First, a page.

photo SonoranJuly2013193a_zpsc6f19888.jpg
Palo verde tree, Sonoran Desert, Southern Arizona

When the old one speaks,
hungry lizards flick their tongues,
catching every word.

Text and photo © 2013 by Magical Mystical Teacher
More SkyWatch Friday
More Carpe Diem: “Ancient Voices”

Posted on August 8, 2013, in Arizona, Carpe Diem, desert, haiku, Palo verde tree, Sky Watch Friday, Sonoran Desert, Southern Arizona and tagged , , . Bookmark the permalink. 22 Comments.

  1. Wonderful, moody skies and that tree is amazing! Great shot for the day!!! Have a lovely weekend!

  2. A very good sky contribution, I like it!

  3. Fantastic photo!Great tree!

  4. Wow…what an exquisite capture!

  5. That tree looks itchy ^_^ Great capture!


  6. Those are such incredibly brave trees growing in those conditions. Your picture catches the wonderful desert colors perfectly.

  7. Janice / Dancing with Sunflowers

    Such lovely light, and set against that white sand. An interesting scene and a great capture.

  8. Love, love, love this photo! Great shot! ~ thanks, carol, xo

  9. The tree looks like it has faces with pointy noses!

  10. How interesting.

  11. I like the image with the tongues.

  12. As opposed to speaking in tongues? You always have a mind bending image or word within your haiku. What I see as a much more masterful haikuist than myself.

  13. Palo Verde = “stick of green”. This piece seems to resonate with Native American undertones as the “old one” of the desert speaks. You’ve also incorporated the fact that the lizards’ senses are within their tongues. *Reptiles have a specialized chemically sensitive organ called the Jacobson’s organ that is thought to be able to convert tastes into smells, and boosts his awareness of his surroundings. Snakes and lizards flick their tongue, capturing particles in the air. They then press these particles against the Jacobson’s organ, located in the roof of the mouth, which processes the particles and provides the reptile with necessary environmental information. This organ helps the reptile find prey, find appropriate mates and can even detect nearby predators.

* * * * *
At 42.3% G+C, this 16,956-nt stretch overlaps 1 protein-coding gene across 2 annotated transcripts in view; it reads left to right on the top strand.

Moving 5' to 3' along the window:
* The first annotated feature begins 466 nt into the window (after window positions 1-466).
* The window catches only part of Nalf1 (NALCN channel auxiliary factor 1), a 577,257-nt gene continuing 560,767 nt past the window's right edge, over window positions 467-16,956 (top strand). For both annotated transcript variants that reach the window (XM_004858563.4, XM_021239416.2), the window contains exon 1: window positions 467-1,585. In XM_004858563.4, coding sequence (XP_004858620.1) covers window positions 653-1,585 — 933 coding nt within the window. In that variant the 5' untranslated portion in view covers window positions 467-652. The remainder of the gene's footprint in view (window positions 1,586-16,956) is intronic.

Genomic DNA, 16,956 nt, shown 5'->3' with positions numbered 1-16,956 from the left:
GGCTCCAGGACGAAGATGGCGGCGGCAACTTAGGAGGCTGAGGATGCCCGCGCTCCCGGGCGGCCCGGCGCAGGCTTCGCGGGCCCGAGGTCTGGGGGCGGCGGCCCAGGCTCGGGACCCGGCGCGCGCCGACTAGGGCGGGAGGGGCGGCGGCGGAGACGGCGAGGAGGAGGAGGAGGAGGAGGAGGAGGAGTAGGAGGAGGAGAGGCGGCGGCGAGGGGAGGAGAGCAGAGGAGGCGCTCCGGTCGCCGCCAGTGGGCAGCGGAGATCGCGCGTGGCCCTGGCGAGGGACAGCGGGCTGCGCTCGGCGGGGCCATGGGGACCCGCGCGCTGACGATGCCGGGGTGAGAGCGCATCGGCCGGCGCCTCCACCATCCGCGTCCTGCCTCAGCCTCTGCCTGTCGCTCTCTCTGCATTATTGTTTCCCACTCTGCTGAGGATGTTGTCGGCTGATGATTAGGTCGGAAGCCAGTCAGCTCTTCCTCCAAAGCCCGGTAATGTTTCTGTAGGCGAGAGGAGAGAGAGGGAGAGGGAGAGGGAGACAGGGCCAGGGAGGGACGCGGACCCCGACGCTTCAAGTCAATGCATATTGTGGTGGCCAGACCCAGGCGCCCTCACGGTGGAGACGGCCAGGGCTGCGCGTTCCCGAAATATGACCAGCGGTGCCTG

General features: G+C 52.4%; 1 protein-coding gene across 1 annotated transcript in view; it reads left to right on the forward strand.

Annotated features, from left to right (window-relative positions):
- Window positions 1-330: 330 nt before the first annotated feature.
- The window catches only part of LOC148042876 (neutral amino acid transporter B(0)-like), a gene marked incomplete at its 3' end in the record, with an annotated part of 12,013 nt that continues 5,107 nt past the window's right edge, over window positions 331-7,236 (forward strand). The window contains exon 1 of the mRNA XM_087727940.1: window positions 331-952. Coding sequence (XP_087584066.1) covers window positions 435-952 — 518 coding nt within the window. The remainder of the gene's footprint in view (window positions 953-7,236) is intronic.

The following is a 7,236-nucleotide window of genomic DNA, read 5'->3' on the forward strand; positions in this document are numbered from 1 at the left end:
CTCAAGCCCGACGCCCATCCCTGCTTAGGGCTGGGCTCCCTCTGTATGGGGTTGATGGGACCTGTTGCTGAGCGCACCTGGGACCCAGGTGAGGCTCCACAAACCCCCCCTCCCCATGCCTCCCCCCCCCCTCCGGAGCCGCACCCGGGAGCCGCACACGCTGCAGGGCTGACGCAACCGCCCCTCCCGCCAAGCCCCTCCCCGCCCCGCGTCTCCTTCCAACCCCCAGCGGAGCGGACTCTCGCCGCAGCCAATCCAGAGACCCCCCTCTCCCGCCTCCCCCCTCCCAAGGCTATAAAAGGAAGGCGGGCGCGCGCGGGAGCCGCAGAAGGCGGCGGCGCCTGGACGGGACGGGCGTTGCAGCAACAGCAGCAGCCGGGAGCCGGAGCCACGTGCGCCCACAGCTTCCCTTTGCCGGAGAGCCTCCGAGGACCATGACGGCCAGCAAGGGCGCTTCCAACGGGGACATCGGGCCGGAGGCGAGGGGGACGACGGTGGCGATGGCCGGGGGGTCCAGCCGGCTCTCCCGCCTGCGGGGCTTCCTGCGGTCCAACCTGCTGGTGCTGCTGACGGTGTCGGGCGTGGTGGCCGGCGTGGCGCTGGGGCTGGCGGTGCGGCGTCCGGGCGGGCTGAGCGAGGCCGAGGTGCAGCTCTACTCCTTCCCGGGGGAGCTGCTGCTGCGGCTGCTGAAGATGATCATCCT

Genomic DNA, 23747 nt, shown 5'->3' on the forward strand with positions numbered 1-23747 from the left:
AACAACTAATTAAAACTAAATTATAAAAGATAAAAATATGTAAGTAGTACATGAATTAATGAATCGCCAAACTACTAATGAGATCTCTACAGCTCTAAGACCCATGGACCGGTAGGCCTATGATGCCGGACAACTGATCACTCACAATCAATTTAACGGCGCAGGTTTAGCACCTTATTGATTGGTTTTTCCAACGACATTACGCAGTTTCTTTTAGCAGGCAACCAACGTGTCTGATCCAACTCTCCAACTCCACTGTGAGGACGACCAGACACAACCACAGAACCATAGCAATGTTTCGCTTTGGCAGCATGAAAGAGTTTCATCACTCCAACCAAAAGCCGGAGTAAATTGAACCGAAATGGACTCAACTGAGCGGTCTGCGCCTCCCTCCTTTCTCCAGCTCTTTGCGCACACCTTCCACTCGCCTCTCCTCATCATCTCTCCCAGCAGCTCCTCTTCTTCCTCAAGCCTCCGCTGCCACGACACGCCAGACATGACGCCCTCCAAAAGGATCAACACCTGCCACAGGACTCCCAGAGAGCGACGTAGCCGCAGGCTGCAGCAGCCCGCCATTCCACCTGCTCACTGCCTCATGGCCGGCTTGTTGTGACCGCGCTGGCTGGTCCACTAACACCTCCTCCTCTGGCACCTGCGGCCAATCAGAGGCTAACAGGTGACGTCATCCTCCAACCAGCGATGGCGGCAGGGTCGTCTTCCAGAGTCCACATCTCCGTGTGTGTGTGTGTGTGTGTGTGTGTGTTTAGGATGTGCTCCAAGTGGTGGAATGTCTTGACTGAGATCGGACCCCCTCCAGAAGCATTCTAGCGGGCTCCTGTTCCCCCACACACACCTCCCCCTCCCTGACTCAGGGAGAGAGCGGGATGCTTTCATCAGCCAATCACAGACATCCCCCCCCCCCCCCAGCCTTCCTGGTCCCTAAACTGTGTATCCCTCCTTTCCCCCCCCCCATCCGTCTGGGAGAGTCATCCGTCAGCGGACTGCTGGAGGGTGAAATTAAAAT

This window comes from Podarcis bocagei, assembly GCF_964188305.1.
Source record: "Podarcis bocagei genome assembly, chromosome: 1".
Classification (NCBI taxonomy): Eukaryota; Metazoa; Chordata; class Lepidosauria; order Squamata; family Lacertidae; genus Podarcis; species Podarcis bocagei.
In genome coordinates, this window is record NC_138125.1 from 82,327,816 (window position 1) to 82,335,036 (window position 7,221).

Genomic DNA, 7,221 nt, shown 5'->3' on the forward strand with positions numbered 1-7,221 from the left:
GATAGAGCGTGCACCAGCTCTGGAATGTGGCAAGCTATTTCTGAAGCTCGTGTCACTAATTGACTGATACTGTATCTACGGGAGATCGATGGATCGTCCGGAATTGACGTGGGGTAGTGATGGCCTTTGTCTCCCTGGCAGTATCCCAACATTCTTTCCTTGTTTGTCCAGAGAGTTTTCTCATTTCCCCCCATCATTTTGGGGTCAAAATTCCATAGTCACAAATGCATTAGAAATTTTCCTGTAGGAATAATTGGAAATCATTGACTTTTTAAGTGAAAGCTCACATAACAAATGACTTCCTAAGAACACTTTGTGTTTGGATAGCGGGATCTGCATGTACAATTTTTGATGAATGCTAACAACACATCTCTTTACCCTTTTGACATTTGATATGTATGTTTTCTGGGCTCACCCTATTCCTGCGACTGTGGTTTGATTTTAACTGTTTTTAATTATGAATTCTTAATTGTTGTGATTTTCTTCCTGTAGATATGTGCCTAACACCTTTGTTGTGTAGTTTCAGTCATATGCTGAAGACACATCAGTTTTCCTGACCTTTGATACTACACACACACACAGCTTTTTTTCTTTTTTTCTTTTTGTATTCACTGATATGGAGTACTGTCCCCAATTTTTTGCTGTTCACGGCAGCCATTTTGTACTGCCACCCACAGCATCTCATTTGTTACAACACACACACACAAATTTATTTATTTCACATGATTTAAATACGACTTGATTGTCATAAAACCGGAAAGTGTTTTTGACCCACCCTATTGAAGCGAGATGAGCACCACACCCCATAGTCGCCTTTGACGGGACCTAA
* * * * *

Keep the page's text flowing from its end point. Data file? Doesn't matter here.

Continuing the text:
14. what a fabulous gnarled old tree with an interesting story to tell

  15. Let us hope those cold blooded ones look after the ancient one 😉

  16. Amazing haiku… that make me think… and that fantastic tree…

  17. The old tree and the lizards. They keep each other company in such trying conditions. It’s survival and you got it spot on, MMT! Great!


  18. Native Americans are here very strong in this haiku … those Natives had (and still have) really wonderful elder who told stories … in your haiku those ancient voices of the Native Americans are really resonating.

  19. Fabulous picture and poem. YUM.

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